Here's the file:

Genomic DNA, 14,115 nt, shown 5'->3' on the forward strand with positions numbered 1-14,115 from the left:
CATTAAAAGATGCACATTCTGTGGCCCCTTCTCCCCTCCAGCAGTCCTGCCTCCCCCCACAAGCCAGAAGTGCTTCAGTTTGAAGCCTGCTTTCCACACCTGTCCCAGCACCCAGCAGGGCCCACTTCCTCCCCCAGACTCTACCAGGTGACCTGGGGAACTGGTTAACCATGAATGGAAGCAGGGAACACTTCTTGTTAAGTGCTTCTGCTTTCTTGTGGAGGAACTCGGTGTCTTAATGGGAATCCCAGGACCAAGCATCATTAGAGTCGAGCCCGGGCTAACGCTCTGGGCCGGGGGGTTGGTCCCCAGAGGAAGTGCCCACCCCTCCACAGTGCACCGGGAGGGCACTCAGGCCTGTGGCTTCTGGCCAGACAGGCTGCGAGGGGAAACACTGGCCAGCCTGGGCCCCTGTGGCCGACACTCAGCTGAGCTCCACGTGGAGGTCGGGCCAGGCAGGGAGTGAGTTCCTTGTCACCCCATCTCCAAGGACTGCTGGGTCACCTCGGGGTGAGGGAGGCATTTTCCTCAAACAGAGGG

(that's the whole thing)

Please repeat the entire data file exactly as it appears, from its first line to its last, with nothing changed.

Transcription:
Genomic DNA, 14,115 nt, shown 5'->3' on the forward strand with positions numbered 1-14,115 from the left:
CATTAAAAGATGCACATTCTGTGGCCCCTTCTCCCCTCCAGCAGTCCTGCCTCCCCCCACAAGCCAGAAGTGCTTCAGTTTGAAGCCTGCTTTCCACACCTGTCCCAGCACCCAGCAGGGCCCACTTCCTCCCCCAGACTCTACCAGGTGACCTGGGGAACTGGTTAACCATGAATGGAAGCAGGGAACACTTCTTGTTAAGTGCTTCTGCTTTCTTGTGGAGGAACTCGGTGTCTTAATGGGAATCCCAGGACCAAGCATCATTAGAGTCGAGCCCGGGCTAACGCTCTGGGCCGGGGGGTTGGTCCCCAGAGGAAGTGCCCACCCCTCCACAGTGCACCGGGAGGGCACTCAGGCCTGTGGCTTCTGGCCAGACAGGCTGCGAGGGGAAACACTGGCCAGCCTGGGCCCCTGTGGCCGACACTCAGCTGAGCTCCACGTGGAGGTCGGGCCAGGCAGGGAGTGAGTTCCTTGTCACCCCATCTCCAAGGACTGCTGGGTCACCTCGGGGTGAGGGAGGCATTTTCCTCAAACAGAGGG